FBI searches Spokane apartment in ricin letter case

SPOKANE — Authorities in hazardous materials suits searched a downtown Spokane apartment Saturday, investigating the recent discovery of a pair of letters containing the deadly poison ricin.

Few details have been released in the case, and no arrests have been made. Federal investigators have been searching for the person who sent the letters, which were postmarked Tuesday in Spokane.

The letters were addressed to the downtown post office and the adjacent federal building, but authorities have not released a potential motive. They also have not said whether the letters targeted anyone in particular.

Ricin is a highly toxic substance made from castor beans. As little as 500 micrograms, the size of the head of a pin, can kill an adult if inhaled or ingested.

There have been no reports of illness connected to the letters.

FBI agents, Spokane police and U.S. Postal Service inspectors descended on the three-story apartment building Saturday morning and the investigation continued into the afternoon.

FBI spokeswoman Ayn Sandalo Dietrich would not say whether agents were questioning anyone in connection with the case.

“We are not actively looking for a subject,” Sandalo Dietrich said. “We are not asking the public’s help in bringing someone in.”

Despite the hazmat suits, officials said apartment residents were not at risk, and people were seen coming in and out of the brick building in the city’s historic Browne’s Addition neighborhood.

“There’s no public risk,” Sandalo Dietrich said.

Sandalo Dietrich would not say specifically why the FBI was searching the apartment.

“Information we developed led us to believe this was a productive spot to search,” she said.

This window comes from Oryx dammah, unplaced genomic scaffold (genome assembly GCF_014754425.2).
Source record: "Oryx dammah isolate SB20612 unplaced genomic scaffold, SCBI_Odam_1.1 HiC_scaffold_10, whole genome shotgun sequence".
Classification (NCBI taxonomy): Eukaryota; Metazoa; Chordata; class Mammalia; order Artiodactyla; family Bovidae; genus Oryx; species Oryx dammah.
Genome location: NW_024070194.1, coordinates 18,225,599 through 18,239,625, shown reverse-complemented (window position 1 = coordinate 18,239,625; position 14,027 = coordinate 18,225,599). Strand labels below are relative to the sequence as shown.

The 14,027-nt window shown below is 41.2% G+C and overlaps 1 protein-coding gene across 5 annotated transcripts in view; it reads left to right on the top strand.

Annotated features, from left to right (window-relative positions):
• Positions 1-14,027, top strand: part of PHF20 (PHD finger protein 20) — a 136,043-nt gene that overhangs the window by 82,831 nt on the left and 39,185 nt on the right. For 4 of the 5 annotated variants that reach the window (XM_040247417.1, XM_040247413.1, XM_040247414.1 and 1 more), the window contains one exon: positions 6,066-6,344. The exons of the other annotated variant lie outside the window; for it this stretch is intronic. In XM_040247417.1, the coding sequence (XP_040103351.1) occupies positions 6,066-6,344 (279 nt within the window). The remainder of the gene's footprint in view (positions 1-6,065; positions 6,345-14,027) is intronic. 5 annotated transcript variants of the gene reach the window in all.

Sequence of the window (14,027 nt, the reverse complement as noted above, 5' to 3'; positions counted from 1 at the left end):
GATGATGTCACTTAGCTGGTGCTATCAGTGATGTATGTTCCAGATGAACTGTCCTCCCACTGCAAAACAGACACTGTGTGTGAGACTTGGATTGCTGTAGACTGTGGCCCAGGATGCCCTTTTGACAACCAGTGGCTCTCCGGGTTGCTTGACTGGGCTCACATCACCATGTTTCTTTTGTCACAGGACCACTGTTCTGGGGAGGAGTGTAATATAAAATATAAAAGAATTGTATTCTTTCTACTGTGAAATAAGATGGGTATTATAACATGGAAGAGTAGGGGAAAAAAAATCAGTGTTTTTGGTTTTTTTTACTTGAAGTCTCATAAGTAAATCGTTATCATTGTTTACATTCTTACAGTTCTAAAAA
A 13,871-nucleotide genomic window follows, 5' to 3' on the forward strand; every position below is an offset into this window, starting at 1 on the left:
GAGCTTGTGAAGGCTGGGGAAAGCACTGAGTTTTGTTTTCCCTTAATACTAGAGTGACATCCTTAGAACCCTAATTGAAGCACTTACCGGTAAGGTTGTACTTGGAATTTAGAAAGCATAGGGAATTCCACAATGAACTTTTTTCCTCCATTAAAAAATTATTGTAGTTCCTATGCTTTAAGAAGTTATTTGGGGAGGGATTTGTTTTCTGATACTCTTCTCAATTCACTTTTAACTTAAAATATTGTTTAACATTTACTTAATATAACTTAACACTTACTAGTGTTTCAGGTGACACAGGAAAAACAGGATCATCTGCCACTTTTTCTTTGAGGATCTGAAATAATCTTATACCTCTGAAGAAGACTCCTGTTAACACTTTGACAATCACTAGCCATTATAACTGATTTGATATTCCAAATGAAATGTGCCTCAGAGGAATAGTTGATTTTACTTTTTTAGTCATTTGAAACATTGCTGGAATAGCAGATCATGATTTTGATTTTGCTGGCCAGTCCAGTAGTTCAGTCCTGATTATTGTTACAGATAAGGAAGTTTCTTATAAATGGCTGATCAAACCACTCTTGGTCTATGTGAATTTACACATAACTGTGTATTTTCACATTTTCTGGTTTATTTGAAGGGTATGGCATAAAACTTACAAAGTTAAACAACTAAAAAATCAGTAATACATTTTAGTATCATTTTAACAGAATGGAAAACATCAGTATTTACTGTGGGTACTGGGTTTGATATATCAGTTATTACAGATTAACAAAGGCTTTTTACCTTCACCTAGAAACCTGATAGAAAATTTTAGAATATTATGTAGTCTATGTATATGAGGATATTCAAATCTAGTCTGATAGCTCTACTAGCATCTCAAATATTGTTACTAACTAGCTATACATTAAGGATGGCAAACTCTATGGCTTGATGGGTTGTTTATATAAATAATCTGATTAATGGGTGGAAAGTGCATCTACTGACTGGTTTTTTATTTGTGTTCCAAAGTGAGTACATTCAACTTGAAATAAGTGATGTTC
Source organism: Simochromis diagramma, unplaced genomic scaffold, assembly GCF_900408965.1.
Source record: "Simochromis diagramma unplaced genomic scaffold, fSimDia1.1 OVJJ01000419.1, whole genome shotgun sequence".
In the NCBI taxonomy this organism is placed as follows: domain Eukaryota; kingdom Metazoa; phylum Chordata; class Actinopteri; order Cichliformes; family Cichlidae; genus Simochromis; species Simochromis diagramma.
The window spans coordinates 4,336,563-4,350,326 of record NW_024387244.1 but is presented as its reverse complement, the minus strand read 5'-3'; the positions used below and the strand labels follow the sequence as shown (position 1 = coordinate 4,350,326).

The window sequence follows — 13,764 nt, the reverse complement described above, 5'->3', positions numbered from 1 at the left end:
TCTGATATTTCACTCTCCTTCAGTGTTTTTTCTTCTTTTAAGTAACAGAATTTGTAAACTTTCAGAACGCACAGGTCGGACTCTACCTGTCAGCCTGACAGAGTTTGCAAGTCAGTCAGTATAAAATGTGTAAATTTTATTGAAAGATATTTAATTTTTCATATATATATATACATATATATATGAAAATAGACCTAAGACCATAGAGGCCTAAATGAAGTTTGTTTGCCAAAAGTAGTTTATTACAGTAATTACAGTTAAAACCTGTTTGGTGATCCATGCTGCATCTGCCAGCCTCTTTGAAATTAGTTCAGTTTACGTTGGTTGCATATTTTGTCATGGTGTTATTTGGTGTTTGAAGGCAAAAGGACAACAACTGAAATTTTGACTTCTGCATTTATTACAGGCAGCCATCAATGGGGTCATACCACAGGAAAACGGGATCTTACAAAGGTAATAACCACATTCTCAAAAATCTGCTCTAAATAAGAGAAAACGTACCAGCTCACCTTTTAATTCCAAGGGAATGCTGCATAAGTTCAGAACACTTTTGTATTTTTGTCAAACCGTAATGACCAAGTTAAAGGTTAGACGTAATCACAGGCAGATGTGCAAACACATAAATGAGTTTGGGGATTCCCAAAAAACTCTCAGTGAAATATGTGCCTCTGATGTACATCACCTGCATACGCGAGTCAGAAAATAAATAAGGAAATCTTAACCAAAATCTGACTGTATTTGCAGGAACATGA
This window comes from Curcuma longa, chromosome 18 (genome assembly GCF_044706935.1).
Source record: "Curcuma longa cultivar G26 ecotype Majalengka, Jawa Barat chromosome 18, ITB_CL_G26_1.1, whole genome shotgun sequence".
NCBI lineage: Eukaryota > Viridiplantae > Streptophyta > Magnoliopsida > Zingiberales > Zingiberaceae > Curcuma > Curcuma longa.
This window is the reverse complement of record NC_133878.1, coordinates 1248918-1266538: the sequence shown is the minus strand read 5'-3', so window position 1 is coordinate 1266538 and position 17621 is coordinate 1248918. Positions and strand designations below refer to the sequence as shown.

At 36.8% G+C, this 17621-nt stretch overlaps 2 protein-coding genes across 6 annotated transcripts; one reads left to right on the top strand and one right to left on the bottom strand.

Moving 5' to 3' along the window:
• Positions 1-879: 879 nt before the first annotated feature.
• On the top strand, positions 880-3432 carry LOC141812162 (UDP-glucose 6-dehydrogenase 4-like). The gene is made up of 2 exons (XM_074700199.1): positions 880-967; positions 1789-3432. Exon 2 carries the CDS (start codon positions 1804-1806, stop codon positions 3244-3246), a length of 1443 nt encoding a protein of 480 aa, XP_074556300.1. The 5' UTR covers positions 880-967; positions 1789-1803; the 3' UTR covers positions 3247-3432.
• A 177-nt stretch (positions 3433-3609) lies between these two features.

Two letters containing the substance were intercepted at the downtown Spokane post office Tuesday.

The Postal Service has received no other reports of similar letters, said Jeremy Leder of the Postal Inspection Service on Saturday.

In a statement following the discovery, the Postal Service said the “crude form of the ricin suggests that it does not present a health risk to U.S. Postal Service personnel or to others who may have come in contact with the letter.”

The Spokane investigation comes a month after letters containing ricin were addressed to President Barack Obama, a U.S. senator and a Mississippi judge. A Mississippi man has been arrested in that case.

More in Local News

Turkey talk: Kindergartners explain the Thanksgiving holiday

Our annual pilgrimage led us this year to Pathfinder Kindergarten Center in Everett.

Police locate suspect in Snohomish River after he fled

They used a thermal-imaging camera to locate the man in the water near Dagmars Marina.

Electrical fire on roof of Marysville school extinguished

There was no apparent structural damage to Cascade Elementary School.

As police closed in, 2 heavily armed pot-shop robbers fled

Cops surrounded the place in Mountlake Terrace. The suspects were tracked by dogs and apprehended nearby.

Hiker rescued on Boulder River trail after 15-foot fall

She was reported to have possible leg and rib fractures.

Alleged philanderer attacked with hammer near Everett

His girlfriend had accused him of cheating and allegedly called on another man to confront him.

Snohomish County Council passes a no-new-taxes budget

The spending plan still funds the hiring of five new sheriff’s deputies and a code enforcement officer.

In Sultan, there was a seat at the table for everyone

Every year, the town’s community dinner ensures no one has to dine alone on Thanksgiving.

Most Read